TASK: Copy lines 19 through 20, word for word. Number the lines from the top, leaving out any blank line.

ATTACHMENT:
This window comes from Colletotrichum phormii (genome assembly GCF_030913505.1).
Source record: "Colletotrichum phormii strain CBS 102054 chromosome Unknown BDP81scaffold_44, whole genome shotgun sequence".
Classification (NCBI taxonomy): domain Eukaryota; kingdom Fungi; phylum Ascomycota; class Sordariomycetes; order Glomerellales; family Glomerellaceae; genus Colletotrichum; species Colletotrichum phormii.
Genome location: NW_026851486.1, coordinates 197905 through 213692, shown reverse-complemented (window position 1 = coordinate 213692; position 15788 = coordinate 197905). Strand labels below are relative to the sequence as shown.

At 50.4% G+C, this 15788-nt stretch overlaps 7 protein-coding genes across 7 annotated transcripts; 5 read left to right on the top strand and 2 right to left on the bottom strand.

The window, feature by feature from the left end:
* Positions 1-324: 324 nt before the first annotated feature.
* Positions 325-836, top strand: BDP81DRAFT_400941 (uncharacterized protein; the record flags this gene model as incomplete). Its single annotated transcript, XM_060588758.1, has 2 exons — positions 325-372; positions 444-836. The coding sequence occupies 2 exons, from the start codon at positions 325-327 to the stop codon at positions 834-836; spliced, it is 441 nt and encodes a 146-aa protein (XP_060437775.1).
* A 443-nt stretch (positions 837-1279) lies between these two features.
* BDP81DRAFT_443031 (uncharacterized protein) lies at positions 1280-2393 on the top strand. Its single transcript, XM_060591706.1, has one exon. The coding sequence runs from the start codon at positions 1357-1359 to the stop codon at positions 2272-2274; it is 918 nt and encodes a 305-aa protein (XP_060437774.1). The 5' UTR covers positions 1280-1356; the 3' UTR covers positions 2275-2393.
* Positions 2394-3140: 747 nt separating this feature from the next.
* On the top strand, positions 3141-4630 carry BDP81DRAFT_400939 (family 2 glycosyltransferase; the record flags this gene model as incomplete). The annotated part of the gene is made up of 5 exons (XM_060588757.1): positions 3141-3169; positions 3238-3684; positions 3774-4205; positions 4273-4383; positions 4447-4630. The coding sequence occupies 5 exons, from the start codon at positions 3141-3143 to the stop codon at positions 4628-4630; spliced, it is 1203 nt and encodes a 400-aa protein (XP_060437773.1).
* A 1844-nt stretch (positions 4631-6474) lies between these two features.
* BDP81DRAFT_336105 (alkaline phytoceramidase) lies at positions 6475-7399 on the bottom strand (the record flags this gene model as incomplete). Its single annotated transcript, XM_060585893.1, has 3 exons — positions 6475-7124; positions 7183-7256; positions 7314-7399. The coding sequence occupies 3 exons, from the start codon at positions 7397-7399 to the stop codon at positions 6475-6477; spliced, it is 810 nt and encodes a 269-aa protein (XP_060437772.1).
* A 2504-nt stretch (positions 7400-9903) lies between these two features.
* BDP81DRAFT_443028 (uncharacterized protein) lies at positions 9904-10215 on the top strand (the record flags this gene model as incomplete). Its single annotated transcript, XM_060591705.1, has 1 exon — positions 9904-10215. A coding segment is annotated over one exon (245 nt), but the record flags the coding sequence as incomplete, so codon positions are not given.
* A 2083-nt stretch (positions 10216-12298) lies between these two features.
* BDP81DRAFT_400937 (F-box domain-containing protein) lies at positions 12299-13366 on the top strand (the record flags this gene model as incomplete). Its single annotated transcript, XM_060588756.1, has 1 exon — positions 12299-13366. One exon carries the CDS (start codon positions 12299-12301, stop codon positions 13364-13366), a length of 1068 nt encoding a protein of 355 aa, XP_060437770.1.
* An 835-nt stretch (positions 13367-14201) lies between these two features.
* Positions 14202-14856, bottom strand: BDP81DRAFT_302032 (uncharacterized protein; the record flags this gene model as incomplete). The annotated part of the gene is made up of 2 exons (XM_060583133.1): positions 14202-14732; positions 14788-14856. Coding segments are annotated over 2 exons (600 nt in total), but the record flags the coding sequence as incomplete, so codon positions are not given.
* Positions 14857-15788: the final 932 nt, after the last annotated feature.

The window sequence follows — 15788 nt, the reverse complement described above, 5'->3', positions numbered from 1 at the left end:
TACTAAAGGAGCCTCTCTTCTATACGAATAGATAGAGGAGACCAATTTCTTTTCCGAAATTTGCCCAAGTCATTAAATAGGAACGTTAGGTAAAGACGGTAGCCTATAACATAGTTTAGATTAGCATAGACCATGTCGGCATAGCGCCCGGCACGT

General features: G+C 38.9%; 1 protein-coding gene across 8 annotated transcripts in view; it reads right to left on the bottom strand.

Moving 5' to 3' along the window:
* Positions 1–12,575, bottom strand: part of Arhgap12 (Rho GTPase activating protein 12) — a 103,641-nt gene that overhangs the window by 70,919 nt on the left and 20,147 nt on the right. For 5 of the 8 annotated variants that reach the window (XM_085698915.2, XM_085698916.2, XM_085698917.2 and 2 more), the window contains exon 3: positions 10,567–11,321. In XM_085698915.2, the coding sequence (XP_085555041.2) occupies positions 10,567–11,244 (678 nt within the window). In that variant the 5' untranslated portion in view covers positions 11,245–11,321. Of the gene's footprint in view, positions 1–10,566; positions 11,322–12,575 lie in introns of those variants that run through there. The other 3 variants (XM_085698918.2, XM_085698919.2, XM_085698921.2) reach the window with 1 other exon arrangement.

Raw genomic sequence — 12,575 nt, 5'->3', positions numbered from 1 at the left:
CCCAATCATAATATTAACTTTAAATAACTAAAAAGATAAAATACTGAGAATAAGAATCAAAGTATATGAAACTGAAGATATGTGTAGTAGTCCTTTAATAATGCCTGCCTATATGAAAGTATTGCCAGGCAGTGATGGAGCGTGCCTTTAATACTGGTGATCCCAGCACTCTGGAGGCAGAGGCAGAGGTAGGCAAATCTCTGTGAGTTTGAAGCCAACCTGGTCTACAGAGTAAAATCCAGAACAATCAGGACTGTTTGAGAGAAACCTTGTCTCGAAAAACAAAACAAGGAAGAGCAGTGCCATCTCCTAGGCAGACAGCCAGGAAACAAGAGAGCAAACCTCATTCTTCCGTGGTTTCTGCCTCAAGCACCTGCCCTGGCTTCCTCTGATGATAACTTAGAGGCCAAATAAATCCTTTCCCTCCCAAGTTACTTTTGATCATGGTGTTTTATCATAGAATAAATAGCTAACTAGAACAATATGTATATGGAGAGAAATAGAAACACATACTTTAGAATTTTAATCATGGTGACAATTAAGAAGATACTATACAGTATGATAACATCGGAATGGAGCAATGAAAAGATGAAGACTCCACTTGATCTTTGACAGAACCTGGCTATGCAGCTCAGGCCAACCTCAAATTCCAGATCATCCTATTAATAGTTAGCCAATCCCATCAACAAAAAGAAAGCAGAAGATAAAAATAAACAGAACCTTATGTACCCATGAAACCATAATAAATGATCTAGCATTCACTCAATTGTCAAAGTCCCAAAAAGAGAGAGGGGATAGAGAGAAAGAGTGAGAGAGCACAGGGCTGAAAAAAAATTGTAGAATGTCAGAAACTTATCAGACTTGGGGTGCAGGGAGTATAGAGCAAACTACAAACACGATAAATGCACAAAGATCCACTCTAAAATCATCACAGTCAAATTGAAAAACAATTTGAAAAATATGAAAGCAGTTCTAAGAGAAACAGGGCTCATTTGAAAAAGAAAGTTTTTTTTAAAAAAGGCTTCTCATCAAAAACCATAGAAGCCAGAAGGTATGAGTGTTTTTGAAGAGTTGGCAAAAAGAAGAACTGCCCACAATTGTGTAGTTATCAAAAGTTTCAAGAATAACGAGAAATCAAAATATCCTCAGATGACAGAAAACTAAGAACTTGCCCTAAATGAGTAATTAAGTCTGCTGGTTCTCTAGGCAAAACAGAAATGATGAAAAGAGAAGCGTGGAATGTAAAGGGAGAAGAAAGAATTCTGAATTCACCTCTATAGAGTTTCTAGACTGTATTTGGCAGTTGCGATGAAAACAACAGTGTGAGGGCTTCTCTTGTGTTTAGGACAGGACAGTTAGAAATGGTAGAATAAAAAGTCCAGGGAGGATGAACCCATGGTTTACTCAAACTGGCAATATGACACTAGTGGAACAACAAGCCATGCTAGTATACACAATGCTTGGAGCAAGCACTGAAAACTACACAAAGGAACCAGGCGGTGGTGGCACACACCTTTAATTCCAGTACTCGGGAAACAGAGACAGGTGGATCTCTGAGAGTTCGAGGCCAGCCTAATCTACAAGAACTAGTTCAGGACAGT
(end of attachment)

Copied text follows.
* An 835-nt stretch (positions 13367-14201) lies between these two features.
* Positions 14202-14856, bottom strand: BDP81DRAFT_302032 (uncharacterized protein; the record flags this gene model as incomplete). The annotated part of the gene is made up of 2 exons (XM_060583133.1): positions 14202-14732; positions 14788-14856. Coding segments are annotated over 2 exons (600 nt in total), but the record flags the coding sequence as incomplete, so codon positions are not given.